One group of foreign policy insiders, the humanitarian interventionists, has lobbied for varied forms of intervention to promote “human rights, democratization, and markets.” Candidate Hillary Clinton and a host of “deep state” insiders advocated for support of the military coup in Honduras, a NATO coalition effort to topple the regime in Libya, the expansion of troops in Afghanistan, even stronger support of Israel, funding and training anti-government rebels in Syria, and the overthrow of the elected government of Ukraine. As Secretary of State, Hillary Clinton was a major advocate for humanitarian interventionist policies in the Obama administration.
Humanitarian interventionists have joined forces with ‘neoconservatives’ in the new century.
Humanitarian interventionists have joined forces with “neoconservatives” in the new century to advocate policies that, they believe, would reverse the declining relative power of the United States. This coalition of foreign policy influentials has promoted a New Cold War against Russia and an Asian pivot to challenge the emerging multipolar world. The growing turmoil in the Middle East and the new rising powers in Eurasia also provide rationale for qualitative increases in military spending, enormous increases in research and development of new military technologies, and the reintroduction of ideologies that were current during the last century about mortal enemies and the inevitability of war.
The “elephant in the room” that pertained to the 2016 election was growing opposition to an activist United States economic/political/military role in the world. Many center/left Americans, to the extent that they were motivated by international issues, saw the Clinton foreign policy record as emblematic of the long history of United States imperialism. Further, given the fact that U.S. interventionism and support for neoliberalism have generated growing global opposition, many voters feared a possible Clinton presidency would extend foreign policies that have already created chaos and anger, particularly in the Middle East and the Persian Gulf.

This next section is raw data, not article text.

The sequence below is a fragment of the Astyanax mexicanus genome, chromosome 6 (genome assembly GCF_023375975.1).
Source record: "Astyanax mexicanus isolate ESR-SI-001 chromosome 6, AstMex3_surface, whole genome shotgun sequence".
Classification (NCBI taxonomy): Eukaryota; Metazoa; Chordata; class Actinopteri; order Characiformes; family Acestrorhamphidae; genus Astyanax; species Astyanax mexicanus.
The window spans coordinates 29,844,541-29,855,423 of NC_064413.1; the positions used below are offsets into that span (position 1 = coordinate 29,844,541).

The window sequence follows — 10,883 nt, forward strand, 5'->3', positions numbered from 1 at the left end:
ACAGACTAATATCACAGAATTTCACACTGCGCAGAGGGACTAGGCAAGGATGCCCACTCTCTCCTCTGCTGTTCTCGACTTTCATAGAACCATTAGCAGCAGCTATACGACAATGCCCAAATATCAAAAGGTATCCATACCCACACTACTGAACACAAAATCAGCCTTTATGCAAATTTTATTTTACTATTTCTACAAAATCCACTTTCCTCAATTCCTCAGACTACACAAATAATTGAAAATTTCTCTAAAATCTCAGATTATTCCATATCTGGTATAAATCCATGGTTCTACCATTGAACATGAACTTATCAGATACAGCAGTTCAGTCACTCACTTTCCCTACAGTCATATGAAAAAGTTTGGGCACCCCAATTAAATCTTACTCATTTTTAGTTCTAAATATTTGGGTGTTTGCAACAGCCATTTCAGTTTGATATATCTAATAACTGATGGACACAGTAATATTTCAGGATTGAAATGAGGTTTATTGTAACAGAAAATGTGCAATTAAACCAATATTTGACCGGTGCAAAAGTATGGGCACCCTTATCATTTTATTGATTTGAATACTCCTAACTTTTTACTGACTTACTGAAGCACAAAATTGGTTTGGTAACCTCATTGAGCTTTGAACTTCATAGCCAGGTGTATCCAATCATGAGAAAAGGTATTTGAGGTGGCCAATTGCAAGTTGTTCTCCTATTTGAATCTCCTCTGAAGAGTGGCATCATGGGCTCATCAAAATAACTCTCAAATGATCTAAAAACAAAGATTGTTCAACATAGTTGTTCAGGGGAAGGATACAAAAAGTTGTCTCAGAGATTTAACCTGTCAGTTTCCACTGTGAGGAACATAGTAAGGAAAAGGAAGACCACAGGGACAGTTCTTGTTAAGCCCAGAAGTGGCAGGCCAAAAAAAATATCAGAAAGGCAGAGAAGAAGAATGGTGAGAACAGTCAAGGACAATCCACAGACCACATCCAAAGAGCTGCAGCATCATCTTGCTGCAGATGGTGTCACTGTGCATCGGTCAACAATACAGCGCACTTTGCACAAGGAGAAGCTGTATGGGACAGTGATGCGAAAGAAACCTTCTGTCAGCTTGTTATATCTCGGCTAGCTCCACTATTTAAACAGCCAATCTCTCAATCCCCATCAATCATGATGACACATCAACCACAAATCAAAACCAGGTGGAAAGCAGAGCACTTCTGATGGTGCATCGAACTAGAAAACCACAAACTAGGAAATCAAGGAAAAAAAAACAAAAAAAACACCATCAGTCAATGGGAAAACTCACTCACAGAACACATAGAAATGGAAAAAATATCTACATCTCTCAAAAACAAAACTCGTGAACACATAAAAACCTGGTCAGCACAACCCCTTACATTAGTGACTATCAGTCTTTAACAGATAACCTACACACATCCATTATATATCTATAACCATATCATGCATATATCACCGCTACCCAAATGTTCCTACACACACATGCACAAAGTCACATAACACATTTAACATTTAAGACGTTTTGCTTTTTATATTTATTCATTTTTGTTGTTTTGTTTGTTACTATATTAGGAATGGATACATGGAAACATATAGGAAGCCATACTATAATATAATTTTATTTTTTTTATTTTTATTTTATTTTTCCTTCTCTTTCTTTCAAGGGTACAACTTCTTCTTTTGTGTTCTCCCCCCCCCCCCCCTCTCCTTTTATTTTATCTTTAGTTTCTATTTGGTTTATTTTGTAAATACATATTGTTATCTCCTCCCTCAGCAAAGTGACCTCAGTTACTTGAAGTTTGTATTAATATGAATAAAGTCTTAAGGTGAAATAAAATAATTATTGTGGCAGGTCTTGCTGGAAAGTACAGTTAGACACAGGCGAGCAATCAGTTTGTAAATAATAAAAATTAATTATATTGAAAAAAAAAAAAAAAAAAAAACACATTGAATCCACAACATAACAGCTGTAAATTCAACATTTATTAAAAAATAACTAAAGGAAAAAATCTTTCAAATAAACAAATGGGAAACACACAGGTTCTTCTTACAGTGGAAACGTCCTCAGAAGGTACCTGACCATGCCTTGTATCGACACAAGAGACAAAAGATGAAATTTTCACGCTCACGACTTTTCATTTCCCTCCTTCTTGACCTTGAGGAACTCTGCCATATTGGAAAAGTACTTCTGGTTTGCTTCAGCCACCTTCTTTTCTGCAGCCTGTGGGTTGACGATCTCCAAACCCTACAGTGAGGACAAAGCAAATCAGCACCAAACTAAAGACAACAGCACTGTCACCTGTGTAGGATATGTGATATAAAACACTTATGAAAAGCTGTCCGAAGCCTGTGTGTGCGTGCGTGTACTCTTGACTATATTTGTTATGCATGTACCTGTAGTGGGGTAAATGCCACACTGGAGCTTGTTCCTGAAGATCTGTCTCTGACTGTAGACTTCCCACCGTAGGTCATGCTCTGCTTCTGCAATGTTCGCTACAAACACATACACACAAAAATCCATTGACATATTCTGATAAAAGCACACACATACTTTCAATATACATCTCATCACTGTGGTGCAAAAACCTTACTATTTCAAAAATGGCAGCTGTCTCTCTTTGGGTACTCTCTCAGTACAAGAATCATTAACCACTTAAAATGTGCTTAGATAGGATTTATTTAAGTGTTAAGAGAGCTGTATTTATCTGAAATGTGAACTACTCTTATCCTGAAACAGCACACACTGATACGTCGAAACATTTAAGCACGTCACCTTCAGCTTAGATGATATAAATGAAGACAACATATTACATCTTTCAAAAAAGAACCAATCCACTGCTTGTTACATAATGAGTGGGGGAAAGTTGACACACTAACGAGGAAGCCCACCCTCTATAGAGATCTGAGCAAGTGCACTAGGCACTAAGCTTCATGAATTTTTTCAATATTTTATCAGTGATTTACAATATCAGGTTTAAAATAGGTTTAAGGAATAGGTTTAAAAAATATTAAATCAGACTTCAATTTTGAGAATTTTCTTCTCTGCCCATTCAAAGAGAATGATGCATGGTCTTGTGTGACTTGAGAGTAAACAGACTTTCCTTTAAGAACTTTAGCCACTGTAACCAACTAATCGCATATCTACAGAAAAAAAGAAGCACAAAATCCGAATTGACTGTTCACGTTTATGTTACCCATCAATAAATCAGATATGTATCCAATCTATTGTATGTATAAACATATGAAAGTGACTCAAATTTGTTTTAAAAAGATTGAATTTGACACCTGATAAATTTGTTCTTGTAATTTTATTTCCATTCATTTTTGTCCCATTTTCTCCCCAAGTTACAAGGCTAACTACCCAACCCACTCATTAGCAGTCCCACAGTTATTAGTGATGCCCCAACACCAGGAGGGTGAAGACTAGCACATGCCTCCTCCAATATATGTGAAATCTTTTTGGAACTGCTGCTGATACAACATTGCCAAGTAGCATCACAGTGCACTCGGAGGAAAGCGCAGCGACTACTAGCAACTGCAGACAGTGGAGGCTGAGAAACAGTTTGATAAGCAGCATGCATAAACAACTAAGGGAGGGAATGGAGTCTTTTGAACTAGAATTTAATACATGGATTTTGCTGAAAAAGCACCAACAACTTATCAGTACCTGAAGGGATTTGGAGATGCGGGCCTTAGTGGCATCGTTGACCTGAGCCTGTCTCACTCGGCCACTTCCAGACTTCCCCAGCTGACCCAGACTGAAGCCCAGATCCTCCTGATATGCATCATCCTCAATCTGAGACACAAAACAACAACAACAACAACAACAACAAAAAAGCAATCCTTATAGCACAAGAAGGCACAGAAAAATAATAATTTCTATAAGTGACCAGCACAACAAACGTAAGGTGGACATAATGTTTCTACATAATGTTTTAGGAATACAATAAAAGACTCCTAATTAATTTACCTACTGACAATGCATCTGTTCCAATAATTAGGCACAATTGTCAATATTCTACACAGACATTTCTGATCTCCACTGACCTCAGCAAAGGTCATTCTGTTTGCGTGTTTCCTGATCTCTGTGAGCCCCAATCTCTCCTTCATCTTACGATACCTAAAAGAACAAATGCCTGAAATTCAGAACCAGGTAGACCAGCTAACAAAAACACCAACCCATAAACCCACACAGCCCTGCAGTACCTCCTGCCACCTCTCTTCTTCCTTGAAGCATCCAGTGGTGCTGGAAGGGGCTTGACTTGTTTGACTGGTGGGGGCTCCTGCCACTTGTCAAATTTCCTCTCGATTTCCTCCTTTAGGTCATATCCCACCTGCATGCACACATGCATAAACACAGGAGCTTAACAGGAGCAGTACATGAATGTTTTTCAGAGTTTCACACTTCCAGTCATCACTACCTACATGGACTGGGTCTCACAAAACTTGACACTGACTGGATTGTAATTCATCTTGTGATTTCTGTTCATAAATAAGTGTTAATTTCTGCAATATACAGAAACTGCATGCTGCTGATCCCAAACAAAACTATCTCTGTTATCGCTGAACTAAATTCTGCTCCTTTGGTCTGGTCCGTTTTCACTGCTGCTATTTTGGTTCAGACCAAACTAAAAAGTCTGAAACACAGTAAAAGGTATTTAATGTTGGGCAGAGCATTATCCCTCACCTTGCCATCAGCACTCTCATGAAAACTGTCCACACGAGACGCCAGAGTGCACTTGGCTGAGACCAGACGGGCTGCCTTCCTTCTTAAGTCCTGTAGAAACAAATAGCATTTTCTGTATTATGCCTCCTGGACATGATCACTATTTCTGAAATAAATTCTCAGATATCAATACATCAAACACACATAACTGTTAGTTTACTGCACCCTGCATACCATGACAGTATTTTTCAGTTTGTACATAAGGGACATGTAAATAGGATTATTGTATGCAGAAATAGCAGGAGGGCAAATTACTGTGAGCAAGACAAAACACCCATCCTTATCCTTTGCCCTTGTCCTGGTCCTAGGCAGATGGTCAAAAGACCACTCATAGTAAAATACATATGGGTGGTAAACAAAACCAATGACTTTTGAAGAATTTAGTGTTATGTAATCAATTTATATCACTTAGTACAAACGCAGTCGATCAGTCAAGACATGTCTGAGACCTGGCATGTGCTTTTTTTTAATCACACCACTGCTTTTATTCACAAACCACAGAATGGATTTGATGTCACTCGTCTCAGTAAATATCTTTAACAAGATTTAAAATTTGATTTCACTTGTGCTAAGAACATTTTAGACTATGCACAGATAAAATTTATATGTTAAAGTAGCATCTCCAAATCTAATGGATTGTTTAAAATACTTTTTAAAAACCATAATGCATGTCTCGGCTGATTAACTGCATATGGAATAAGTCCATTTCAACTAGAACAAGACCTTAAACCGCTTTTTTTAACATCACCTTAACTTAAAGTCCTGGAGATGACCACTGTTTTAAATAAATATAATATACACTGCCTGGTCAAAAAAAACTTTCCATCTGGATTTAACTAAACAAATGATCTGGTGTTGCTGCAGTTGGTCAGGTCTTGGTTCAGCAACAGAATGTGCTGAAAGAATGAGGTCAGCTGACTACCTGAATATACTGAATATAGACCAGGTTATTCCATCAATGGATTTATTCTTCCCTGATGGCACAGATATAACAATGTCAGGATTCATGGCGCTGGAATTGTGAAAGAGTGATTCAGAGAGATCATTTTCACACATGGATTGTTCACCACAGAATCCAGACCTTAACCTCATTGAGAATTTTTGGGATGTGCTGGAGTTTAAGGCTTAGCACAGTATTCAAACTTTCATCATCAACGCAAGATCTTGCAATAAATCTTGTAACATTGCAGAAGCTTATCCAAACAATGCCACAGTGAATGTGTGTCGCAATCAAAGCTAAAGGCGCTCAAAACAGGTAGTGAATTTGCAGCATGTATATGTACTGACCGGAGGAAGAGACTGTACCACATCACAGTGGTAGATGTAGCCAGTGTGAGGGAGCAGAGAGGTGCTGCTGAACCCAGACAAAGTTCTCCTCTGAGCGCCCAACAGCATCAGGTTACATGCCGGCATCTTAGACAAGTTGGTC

Finally, to the extent that economics affected the electoral outcome (and the degree to which this is correct is being hotly debated), the neoliberal global agenda that has been enshrined in United States international economic policy since the 1970s, has had much to do with rising austerity, growing disparities of wealth and power, wage and income stagnation, and declining social safety nets at home as well. The Trans Pacific Partnership was both a possible reality and a metaphor for fifty years of failed international economic policy for American workers.
Since the election, foreign policy has become even more of an “elephant in the room” as millions of Americans struggle with the prospects of a devastatingly inhumane new administration (perhaps one that logically follows from the 50-year trajectory described above).
The post-election narrative: Trump won the election because of the Russians!
The Washington Post late Friday night published an explosive story that, in many ways, is classic American journalism of the worst sort: the key claims are based exclusively on the unverified assertions of anonymous officials, who in turn are disseminating their own claims about what the CIA purportedly believes, all based on evidence that remains completely secret. Glenn Greenwald, “Anonymous Leaks to the WashPost About the CIA’s Russia Beliefs Are No Substitute for Evidence,” The Intercept, 12/10/16.